Viewers of “High Ground” might expect a documentary on mountaineering. But it’s just as much about the problems the wounded veterans who climb Mount Lobuche in the Himalayas experience as a result of serving in the Iraq and Afghanistan war.
“The war is fought when you come home,” said one veteran in the documentary, which was shown on Tuesday night at the Art Theater.
Just a few days ago most people were yawning about President Barack Obama’s second inauguration.
I’m not vegan or vegetarian. But I like trying out vegan recipes from time to time. Over the holidays I finally made a vegan Mexican Pudding that was posted online a year or two, maybe three, ago by Mark Bittman, perhaps my fave food writer.
This Mexican pudding is easy to make. I made it twice, for a potluck and a New Year’s Eve party. It received rave reviews each time.
When I heard that much of the newest adaptation of “Anna Karenina” was set inside in an old theater, I was like, uh-oh.
But filmmaker Joe Wright and his crew pull it off, giving us a beautifully and elegantly choreographed film.
It was an emotional return for the Pacifica Quartet on Thursday evening at Krannert Center.
His voice breaking, violinist Sibbi Bernhardsson told the audience in Foellinger Great Hall that the Pacifica, now at Indiana University, had failed to say good-bye, after having spent nine years on faculty at the University of Illinois School of Music.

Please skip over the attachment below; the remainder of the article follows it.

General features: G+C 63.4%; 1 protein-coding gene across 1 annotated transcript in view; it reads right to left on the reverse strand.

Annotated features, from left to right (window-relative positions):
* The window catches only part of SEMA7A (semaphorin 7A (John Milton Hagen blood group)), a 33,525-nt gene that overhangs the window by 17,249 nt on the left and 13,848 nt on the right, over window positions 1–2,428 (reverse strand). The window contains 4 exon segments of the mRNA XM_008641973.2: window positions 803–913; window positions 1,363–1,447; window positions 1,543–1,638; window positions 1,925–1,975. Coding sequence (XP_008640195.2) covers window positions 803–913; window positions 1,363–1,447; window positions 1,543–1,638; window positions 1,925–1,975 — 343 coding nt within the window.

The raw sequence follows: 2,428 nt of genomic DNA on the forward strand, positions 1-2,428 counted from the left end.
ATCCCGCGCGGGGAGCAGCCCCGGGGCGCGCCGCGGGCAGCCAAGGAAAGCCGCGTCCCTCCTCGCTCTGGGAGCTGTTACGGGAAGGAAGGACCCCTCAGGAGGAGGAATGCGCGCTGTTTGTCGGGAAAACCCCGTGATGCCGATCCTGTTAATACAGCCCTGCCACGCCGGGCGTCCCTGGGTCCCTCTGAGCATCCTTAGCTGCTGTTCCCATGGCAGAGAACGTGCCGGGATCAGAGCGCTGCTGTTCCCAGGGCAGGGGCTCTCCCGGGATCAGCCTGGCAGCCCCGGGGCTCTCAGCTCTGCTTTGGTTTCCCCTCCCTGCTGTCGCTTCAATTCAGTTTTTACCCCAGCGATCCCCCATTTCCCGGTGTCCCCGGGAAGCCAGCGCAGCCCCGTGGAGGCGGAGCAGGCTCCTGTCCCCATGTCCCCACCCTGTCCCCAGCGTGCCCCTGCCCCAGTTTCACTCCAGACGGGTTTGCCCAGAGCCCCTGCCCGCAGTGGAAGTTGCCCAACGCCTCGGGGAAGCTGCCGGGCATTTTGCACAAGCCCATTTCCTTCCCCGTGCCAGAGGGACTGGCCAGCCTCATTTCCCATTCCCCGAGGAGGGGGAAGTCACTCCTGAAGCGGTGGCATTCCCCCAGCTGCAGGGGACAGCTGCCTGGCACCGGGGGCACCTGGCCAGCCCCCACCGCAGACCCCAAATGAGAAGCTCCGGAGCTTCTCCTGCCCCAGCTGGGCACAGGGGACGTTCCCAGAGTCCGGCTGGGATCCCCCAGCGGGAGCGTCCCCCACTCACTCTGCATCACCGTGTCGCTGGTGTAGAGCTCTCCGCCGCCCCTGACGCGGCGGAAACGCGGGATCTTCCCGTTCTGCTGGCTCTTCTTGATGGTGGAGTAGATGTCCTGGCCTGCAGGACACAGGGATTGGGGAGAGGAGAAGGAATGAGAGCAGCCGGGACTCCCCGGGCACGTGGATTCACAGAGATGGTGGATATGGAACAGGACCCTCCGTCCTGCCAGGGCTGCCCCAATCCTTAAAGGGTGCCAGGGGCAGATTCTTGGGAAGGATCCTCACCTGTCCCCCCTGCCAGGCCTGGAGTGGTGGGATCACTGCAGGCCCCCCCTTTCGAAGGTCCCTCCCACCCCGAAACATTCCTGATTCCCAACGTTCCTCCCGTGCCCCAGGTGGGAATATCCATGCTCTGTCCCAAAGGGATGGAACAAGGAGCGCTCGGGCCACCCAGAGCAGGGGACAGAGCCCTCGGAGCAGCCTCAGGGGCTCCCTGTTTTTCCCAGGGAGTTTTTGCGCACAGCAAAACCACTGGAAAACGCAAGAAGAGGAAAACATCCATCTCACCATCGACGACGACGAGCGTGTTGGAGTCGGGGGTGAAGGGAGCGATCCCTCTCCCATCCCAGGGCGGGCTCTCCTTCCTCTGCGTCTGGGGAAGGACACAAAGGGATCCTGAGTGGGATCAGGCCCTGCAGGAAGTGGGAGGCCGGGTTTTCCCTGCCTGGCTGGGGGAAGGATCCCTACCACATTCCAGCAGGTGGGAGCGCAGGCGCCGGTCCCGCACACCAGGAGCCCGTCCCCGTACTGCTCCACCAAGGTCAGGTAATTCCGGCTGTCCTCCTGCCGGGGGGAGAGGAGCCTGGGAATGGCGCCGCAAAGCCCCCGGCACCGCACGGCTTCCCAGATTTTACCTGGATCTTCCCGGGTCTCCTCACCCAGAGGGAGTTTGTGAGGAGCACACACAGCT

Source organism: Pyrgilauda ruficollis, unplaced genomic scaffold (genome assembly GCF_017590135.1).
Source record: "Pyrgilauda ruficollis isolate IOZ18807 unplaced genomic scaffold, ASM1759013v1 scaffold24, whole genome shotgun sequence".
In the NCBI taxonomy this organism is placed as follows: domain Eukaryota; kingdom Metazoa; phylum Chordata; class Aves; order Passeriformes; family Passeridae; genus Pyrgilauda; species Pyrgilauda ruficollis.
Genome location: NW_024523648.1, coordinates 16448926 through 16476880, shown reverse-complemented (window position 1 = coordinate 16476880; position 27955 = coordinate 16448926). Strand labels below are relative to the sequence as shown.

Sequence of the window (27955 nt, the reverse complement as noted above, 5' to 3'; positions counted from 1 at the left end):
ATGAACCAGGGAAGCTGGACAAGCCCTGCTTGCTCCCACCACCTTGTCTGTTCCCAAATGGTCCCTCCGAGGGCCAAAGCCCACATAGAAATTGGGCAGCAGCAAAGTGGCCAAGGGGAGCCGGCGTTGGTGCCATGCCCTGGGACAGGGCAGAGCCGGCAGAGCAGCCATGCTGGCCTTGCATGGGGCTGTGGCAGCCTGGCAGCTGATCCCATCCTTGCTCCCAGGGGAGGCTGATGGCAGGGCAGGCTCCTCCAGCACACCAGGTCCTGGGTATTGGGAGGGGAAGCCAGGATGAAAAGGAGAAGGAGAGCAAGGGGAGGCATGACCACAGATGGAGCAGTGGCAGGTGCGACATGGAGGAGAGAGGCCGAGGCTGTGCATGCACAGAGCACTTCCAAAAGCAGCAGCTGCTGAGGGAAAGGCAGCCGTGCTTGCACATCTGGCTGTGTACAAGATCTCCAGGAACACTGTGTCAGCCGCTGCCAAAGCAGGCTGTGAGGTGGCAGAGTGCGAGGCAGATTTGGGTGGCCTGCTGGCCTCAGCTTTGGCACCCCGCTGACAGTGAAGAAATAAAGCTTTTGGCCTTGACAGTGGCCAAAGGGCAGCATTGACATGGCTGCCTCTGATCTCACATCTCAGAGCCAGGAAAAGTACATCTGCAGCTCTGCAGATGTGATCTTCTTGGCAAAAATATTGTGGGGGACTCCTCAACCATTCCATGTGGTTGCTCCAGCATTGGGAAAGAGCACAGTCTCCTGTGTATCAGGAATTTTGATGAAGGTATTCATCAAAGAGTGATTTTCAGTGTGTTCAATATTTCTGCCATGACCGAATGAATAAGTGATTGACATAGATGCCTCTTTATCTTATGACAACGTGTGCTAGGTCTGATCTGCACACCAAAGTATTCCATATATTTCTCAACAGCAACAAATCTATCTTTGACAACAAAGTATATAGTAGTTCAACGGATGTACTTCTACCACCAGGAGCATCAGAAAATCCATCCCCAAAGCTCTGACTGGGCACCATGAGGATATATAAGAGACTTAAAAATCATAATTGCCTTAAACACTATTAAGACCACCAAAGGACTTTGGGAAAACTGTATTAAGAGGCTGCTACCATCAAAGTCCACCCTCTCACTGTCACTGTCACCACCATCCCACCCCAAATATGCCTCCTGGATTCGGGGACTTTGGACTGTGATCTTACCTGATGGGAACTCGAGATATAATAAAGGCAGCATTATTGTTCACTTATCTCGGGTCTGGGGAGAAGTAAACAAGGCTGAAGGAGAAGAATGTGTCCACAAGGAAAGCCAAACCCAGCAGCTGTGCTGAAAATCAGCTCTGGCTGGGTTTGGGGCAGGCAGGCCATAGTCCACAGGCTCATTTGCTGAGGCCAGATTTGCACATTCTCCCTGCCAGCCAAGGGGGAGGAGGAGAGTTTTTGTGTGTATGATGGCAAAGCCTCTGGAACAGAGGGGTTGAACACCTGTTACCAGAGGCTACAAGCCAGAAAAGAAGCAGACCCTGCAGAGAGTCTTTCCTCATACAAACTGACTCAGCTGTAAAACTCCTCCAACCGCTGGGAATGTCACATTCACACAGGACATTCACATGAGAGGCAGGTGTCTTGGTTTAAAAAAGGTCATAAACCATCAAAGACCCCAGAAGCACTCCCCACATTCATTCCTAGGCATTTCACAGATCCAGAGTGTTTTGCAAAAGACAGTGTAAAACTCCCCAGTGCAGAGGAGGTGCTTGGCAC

More and more, artists are making work that addresses the recent foreclosure crisis. One of the best pieces out there is “House / Divided,” presented last week at Krannert Center for the Performing Arts by the Builders Association.
It’s hard to imagine anyone stretching a cable between two tall towers today and then walking the high wire, a quarter-mile above Earth.
That’s what Philippe Petit did on Aug. 7, 1974. His friends counted eight crossings over the 200 feet of cable. Petit, then 24, danced on it for 45 minutes before landing in the arms of police.
Now the Builders Association is going really multimedia, particularly for people who own smart phones & iPads.
At two points during its new production, “House / Divided”, to be presented at 7:30 p.m. Friday (Sept. 21) at Krannert Center for the Performing Arts, audience members with certain smart phones and iPads can see additional visual content.
This sounds like fun: Sinfonia da Camera, the chamber orchestra founded by Ian Hobson, will have a Fall Colors Benefit Experience on Sept. 30 during an autumn sunset at the historic Moore Mansion in Monticello.
The event will begin at 4 p.m. at the mansion at 1001 N. State St., Monticello. Michaels’ Catering will provide food and wine, and Hobson and friends, live music.
Sleigh Bells, who were set to open the eighth annual Pygmalion Music Festival in Champaign and Urbana next week, have canceled their appearance due to a member having recently injured his hand.
Refunds for all single-show tickets that were purchased will be made available starting today (Sept. 17.) The local ‘90s indie rock band Hum will perform in their place.